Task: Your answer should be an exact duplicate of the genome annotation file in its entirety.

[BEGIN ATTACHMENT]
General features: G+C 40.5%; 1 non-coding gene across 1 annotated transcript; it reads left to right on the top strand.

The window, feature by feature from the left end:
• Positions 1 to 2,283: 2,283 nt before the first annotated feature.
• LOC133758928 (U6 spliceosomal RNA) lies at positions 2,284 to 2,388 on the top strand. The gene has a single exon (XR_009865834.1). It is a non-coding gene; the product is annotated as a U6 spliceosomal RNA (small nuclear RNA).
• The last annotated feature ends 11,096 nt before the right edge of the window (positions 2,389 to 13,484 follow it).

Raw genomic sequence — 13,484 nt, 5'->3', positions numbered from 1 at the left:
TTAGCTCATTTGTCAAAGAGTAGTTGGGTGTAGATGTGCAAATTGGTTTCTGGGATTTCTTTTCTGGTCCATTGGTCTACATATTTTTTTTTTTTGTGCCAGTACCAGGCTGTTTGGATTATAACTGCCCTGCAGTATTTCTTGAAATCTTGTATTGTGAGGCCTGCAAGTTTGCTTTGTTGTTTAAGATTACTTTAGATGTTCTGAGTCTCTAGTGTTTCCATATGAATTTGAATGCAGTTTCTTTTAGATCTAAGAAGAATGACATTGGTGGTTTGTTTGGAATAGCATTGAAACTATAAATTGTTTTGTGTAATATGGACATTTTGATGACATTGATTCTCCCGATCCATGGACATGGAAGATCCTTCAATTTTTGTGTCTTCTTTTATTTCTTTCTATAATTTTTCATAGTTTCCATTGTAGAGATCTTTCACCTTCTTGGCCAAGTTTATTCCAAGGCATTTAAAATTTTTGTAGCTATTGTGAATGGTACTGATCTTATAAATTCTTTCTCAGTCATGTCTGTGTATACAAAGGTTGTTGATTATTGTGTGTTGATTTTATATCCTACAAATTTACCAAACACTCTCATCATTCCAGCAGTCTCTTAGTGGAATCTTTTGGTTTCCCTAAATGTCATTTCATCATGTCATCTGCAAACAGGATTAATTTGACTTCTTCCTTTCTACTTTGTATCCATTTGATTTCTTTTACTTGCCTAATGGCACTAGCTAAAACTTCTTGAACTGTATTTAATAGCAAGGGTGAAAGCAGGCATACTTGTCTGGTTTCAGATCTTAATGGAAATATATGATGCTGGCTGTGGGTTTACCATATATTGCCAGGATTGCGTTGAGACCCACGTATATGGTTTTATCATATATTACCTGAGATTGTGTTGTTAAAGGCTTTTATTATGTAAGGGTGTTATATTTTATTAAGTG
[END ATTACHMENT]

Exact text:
General features: G+C 40.5%; 1 non-coding gene across 1 annotated transcript; it reads left to right on the top strand.

The window, feature by feature from the left end:
• Positions 1 to 2,283: 2,283 nt before the first annotated feature.
• LOC133758928 (U6 spliceosomal RNA) lies at positions 2,284 to 2,388 on the top strand. The gene has a single exon (XR_009865834.1). It is a non-coding gene; the product is annotated as a U6 spliceosomal RNA (small nuclear RNA).
• The last annotated feature ends 11,096 nt before the right edge of the window (positions 2,389 to 13,484 follow it).

Raw genomic sequence — 13,484 nt, 5'->3', positions numbered from 1 at the left:
TTAGCTCATTTGTCAAAGAGTAGTTGGGTGTAGATGTGCAAATTGGTTTCTGGGATTTCTTTTCTGGTCCATTGGTCTACATATTTTTTTTTTTTGTGCCAGTACCAGGCTGTTTGGATTATAACTGCCCTGCAGTATTTCTTGAAATCTTGTATTGTGAGGCCTGCAAGTTTGCTTTGTTGTTTAAGATTACTTTAGATGTTCTGAGTCTCTAGTGTTTCCATATGAATTTGAATGCAGTTTCTTTTAGATCTAAGAAGAATGACATTGGTGGTTTGTTTGGAATAGCATTGAAACTATAAATTGTTTTGTGTAATATGGACATTTTGATGACATTGATTCTCCCGATCCATGGACATGGAAGATCCTTCAATTTTTGTGTCTTCTTTTATTTCTTTCTATAATTTTTCATAGTTTCCATTGTAGAGATCTTTCACCTTCTTGGCCAAGTTTATTCCAAGGCATTTAAAATTTTTGTAGCTATTGTGAATGGTACTGATCTTATAAATTCTTTCTCAGTCATGTCTGTGTATACAAAGGTTGTTGATTATTGTGTGTTGATTTTATATCCTACAAATTTACCAAACACTCTCATCATTCCAGCAGTCTCTTAGTGGAATCTTTTGGTTTCCCTAAATGTCATTTCATCATGTCATCTGCAAACAGGATTAATTTGACTTCTTCCTTTCTACTTTGTATCCATTTGATTTCTTTTACTTGCCTAATGGCACTAGCTAAAACTTCTTGAACTGTATTTAATAGCAAGGGTGAAAGCAGGCATACTTGTCTGGTTTCAGATCTTAATGGAAATATATGATGCTGGCTGTGGGTTTACCATATATTGCCAGGATTGCGTTGAGACCCACGTATATGGTTTTATCATATATTACCTGAGATTGTGTTGTTAAAGGCTTTTATTATGTAAGGGTGTTATATTTTATTAAGTG